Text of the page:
Auctions and Brokerage
Hull Dobbs Co., Memphis, Tennessee (acquired new on November 11, 1969)John Hemingston (acquired in 2010)Current Owner (acquired from the above)
Dearborn’s muscle car portfolio took a momentous turn in 1968 when Bunkie Knudsen was hired away from General Motors to be Ford’s president. A racing fan intent on besting his former employer, Knudsen sought to match the success of GM’s Camaro Z/28 Trans Am race car. Designer Larry Shinoda was charged with engineering a Mustang with a race-prepared small-block motor. The resulting Boss 302 became one of the fastest Mustangs ever built, and paved the way for one further model authorized from the top, the Boss 429.
Also interested in NASCAR, Knudsen approved the development of a new “semi-hemi” 429 cid big block officially quoted at 375 hp, though capable of far more. NASCAR homologation required 500 examples to be equipped in a production car, so Ford wisely chose the sporting Mustang rather than the larger and heavier Torinos.
Squeezing the giant motor into the Mustang’s comparatively small engine bay posed a challenge, prompting Ford to contract ex-Mustang team member Roy Lunn and his Brighton, Michigan, from Kar Kraft (famed for its role in the GT40 race car). Kar Kraft undertook substantial modifications to the body and chassis of the SportsRoof Mustangs originally designed to receive 428 Cobra Jet motors, lowering the front end by an inch, and repositioning the shock towers and inner fenders to accommodate the big-block motor and exhaust manifolds.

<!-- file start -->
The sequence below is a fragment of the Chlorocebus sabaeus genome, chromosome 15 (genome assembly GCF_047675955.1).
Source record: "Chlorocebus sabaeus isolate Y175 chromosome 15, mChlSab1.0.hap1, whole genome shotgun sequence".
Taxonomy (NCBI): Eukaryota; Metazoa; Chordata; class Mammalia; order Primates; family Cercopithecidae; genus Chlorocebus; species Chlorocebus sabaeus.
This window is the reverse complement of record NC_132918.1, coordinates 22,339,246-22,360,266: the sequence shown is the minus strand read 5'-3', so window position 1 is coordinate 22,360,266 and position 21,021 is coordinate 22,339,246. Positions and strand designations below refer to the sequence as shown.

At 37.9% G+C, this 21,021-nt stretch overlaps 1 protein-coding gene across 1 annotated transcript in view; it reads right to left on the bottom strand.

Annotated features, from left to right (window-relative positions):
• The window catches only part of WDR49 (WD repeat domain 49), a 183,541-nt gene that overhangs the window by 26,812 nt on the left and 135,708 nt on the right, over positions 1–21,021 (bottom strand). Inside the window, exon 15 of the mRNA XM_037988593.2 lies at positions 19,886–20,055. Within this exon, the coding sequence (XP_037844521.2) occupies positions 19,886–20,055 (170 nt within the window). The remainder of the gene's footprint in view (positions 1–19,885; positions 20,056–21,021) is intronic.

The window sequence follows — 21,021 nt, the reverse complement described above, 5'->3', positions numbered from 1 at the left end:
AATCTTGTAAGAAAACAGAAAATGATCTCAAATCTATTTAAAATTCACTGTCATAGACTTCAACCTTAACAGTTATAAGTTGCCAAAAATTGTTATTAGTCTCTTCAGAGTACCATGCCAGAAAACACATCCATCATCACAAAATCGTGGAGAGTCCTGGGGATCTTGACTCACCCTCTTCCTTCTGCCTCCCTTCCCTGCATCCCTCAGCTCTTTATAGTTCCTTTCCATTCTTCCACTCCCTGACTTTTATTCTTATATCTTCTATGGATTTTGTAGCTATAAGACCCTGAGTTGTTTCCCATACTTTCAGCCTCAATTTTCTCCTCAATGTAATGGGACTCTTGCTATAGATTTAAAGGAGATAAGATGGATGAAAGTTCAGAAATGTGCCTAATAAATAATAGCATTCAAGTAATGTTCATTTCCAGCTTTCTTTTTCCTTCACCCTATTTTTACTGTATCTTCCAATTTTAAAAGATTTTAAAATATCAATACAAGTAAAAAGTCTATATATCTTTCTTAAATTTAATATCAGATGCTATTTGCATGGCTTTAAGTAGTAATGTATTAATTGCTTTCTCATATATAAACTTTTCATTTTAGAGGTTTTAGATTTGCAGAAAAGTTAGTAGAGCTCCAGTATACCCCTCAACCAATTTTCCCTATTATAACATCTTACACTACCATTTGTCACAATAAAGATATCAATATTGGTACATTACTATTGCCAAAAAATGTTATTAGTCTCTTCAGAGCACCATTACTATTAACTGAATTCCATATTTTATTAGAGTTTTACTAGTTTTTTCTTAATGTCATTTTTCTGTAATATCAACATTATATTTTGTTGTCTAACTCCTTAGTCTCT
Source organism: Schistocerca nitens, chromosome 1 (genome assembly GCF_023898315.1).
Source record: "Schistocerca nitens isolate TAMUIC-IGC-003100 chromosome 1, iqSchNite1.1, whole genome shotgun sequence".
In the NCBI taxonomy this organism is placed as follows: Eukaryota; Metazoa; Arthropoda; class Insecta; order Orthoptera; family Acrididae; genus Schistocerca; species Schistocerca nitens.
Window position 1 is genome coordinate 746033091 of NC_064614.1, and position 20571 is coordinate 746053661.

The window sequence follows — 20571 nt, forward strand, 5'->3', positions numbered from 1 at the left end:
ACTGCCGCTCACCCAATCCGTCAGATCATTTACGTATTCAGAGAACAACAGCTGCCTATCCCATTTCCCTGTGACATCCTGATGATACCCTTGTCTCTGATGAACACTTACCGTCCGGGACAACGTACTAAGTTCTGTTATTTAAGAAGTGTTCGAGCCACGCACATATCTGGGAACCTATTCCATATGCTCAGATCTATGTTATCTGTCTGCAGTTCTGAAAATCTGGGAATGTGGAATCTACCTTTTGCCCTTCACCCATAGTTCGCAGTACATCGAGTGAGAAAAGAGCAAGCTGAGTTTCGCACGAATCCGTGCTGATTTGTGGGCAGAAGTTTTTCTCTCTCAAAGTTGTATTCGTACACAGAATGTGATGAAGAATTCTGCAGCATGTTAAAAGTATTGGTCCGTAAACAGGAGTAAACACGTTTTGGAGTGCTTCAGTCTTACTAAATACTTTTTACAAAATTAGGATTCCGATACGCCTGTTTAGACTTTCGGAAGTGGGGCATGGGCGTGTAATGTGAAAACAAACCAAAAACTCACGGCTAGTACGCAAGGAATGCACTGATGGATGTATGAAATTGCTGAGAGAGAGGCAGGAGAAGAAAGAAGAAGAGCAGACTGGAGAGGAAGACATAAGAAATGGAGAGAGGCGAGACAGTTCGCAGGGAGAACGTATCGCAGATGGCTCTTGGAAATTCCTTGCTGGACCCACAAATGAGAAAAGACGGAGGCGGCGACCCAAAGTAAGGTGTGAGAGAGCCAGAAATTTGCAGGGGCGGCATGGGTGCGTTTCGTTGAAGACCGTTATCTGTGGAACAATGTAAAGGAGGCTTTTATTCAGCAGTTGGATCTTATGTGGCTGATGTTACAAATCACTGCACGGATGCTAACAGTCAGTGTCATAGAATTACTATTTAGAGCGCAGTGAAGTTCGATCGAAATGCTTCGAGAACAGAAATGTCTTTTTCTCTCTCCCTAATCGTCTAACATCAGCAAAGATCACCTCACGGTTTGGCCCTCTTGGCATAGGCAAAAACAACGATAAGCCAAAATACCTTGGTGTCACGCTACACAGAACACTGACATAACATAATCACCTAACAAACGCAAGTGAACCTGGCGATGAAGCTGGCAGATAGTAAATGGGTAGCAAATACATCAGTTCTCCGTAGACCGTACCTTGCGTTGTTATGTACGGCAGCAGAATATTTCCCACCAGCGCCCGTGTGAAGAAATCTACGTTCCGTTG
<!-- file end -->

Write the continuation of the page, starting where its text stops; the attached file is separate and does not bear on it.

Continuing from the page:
The fender panels were widened to cover new 7" Magnum 500 wheels, while a front spoiler and a large functional hood scoop adorned the bodywork. The Boss 429 was standard equipped with power steering and brakes, a Traction-Lock rear axle with a 3.91 final ratio, and manual transmission only, while amenities like the Décor Group interior and a wood-trimmed dashboard were also included.
Just 1,358 examples of the Boss 429 were produced, all in 1969. This included 499 late-production examples officially slated for 1970. To this day, the awesome “Boss 9” remains one of Ford’s most powerful models ever produced, and a legend among American muscle cars.
According to the accompanying Marti report, this Mustang was assigned identification no. KK2192 – completed in late September 1969 – and was finished in vibrant Grabber Blue paint and upholstered with white clarion knit and Corinthian vinyl seats. The beneficiary of an extensive restoration conducted in the early 2000s, the car was further detailed to Mustang Club of America standards by a marque expert in 2009. Desirably documented with the original window sticker and a Marti report, this powerful Boss 429 is a must-have for any American high-performance collector, a potent symbol of Dearborn’s muscle car heyday.